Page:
Below is the full text of the statement made by Baroness Wilcox, Parliamentary Under Secretary of State for Business, Innovation and Skills, on June 14, 2012.
This is a response to the campaign from members of the art market calling for the threshold above which Artist's Resale Right (ARR) is payable in the UK to be raised from €1000 to €3000. This not the first time that this suggestion has been made, but this response will explain why the Government does not believe the case has yet been made for an adjustment to the threshold.
Before looking at that subject in detail, it may be useful to take a moment to set out the background to this piece of legislation.
ARR was introduced into the UK in 2006 by the previous government, following a European Directive which was itself negotiated in 2001 in Brussels and agreed under qualified majority voting arrangements, meaning the UK had no right of veto. The Directive allows member states the option to set the lower threshold of resale right at any value up to €3000, and the UK in 2006 chose the figure of €1000.
The level of threshold chosen at that time was considered to be a fair balance between the interests of artists, who greatly value the royalty payments, and the interests of the art market, who incur the administrative cost of the royalty. The previous government gave some considerable thought to the right level for the threshold and set out its conclusions at the time the resale right was introduced.
It is also worth noting that the level of the threshold is far from harmonised across Europe, with several member states, including France and Germany, choosing thresholds lower than that set in the UK.
It is also important to look at these payments in the context of the overall market. Although sales between €1000 and €3000 made up nearly a third of all qualifying sales (at around 1100 per annum) before the right was extended to cover works of deceased artists, the total annual value of this segment of the royalty take only amounted to around £75,000 per year, rising to perhaps £300,000 now that the work of deceased artists is included. While some of the cost may fall to small businesses and form a significant part of their turnover, it only represents about 0.00375% of the UK art market as a whole (valued at some £8bn).
The effect of the royalty on small businesses is also greatly limited by the safeguards built into the legislation. These concessions were gained by the UK during the negotiation of the original Directive and include a cap on the maximum royalty payable at €12,500 per sale (regardless of sale price), mandatory collective management of the royalty on behalf of artists (greatly reducing the administrative burden of the royalty), and a 'bought for stock' exemption, which means the royalty does not apply at all in certain circumstances. It should also be noted that the often quoted figure of 4% only applies for the first portion of the sale price, with the percentage paid as royalty decreasing significantly as the sale price rises. A sale of €500,000 for example would attract a 'real' royalty of only 1.7% (€8750).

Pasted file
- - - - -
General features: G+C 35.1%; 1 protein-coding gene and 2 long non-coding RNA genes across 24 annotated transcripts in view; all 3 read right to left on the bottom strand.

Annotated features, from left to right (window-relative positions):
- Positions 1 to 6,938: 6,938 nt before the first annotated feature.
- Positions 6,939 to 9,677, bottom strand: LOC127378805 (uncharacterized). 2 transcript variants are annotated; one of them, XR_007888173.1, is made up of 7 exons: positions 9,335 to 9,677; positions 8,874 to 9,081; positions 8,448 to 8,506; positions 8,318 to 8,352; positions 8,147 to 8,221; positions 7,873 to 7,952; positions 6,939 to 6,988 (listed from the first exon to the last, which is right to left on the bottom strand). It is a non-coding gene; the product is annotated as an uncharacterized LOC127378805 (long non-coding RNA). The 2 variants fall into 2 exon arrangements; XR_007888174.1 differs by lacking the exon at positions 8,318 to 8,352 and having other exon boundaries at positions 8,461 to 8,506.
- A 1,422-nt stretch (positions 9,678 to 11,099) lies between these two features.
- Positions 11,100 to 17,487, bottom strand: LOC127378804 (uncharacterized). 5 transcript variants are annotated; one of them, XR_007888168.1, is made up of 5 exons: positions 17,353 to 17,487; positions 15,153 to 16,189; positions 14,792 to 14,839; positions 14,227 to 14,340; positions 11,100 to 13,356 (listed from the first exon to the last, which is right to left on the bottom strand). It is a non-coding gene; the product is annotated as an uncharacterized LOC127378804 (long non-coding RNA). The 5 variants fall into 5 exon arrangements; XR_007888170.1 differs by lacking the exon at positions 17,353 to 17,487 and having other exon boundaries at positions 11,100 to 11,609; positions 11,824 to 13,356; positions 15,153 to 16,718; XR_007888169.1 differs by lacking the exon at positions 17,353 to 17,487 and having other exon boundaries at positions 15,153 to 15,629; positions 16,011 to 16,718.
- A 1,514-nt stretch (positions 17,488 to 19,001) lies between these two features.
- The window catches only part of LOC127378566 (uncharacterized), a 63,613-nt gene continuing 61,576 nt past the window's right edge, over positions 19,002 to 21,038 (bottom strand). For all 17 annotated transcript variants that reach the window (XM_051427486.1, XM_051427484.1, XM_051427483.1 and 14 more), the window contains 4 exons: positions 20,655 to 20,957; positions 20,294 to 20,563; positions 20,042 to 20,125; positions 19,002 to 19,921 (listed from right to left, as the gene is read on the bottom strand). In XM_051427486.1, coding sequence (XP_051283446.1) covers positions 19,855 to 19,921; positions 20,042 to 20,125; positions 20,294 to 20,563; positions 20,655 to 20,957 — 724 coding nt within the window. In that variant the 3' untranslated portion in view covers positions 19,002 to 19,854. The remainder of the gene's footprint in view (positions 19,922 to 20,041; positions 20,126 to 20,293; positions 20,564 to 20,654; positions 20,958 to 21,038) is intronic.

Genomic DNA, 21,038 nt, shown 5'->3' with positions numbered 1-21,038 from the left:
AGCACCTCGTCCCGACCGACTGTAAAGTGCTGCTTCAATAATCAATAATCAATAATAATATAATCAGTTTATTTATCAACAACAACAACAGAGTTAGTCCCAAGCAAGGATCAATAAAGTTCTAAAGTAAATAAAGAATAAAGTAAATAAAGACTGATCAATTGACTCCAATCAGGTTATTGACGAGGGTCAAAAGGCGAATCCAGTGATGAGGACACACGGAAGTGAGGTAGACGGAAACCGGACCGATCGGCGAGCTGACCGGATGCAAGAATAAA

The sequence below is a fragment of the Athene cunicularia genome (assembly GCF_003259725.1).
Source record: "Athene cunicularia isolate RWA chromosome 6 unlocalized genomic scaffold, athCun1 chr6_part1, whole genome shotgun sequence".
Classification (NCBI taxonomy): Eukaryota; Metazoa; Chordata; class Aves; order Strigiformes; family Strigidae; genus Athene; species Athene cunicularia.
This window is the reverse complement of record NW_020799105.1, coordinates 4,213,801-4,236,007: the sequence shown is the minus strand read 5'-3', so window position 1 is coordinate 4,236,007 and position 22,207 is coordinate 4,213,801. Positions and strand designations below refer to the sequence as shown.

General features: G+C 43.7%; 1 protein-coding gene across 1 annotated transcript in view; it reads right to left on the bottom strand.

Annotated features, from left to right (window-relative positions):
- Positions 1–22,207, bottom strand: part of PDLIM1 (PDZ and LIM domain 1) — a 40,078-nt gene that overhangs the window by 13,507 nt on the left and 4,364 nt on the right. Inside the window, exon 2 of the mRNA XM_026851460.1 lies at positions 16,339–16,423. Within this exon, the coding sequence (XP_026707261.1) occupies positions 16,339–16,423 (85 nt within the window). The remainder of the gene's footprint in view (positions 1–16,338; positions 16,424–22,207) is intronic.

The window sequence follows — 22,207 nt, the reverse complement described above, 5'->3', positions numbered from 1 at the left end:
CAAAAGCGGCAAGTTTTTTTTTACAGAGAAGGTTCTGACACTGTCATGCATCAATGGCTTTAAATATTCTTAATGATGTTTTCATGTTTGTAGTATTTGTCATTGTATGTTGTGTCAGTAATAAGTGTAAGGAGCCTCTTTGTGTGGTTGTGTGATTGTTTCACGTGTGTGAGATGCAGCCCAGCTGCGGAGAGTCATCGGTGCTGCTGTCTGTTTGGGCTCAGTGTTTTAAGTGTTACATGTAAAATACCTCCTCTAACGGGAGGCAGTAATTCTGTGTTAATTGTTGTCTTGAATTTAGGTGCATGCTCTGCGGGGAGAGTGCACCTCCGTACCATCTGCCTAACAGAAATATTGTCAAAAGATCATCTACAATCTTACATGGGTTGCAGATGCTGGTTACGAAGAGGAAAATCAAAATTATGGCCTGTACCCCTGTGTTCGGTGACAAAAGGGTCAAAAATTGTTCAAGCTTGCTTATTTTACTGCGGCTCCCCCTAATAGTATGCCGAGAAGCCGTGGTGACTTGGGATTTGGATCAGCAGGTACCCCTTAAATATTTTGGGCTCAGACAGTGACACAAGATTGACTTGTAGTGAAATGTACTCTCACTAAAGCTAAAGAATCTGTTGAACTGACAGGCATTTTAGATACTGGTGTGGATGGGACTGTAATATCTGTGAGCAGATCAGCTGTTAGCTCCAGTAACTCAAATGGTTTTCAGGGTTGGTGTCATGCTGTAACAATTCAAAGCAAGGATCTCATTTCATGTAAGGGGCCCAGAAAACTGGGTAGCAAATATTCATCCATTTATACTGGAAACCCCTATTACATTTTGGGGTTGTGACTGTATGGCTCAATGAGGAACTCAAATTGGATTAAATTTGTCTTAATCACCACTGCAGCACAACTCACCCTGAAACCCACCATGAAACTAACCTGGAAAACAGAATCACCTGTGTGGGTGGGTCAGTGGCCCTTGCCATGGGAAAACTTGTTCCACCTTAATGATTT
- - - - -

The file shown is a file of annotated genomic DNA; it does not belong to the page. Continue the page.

Another point it is important to note relates to the allegation that raising the threshold would have some bearing on the number of works diverted from sale in the UK to be sold in countries such as the US, China or Switzerland, which do not have resale right (the very topic of the colourful campaign postcards). The art market trade body BAMF (The British Art Market Federation) themselves confirmed in their submission to the European Commission review that diversion of sales from the UK to territories that do not have ARR would only become an issue for works priced in excess of €50,000. Below that sale price the cost of ARR is less than the cost of shipping, insurance and taxes, so any potential savings from moving the location of sale would be negated.
This means in economic terms raising the threshold from €1000 to €3000 would have little effect on the likelihood of any works being diverted to other countries.
To sum up, the Government understands very clearly the depth of feeling on the issue, and is aware that small businesses of all kinds are subject to increasing pressures in today's financial climate. Clearly anything which adds to those difficulties is not something that would be imposed lightly. When considered in context, however, looking at the real scale of the payments involved, looking at the numerous safeguards built into the legislation, and looking at the real effect of that the royalty has on location of sale, then the Government does not believe the case for a change to the threshold has been made.
The Government asks supporters of this campaign to understand that even if they themselves do not believe in the rationale for the Artist's Resale Right payments, they must appreciate that its existence is greatly appreciated by very many artists and their dependants who rely on the modest payments to help fund the creation of new work, and the curating and authentication of historical catalogues. The artists selling works in the €1000 to €3000 brackets are often those early in their careers, whose creativity will itself sustain the art market for years to come.
For further details about how ARR works, what safeguards there are and how royalties should be calculated, updated guidance can be found on the Intellectual Property Office website: www.ipo.gov.uk/businessguidance.pdf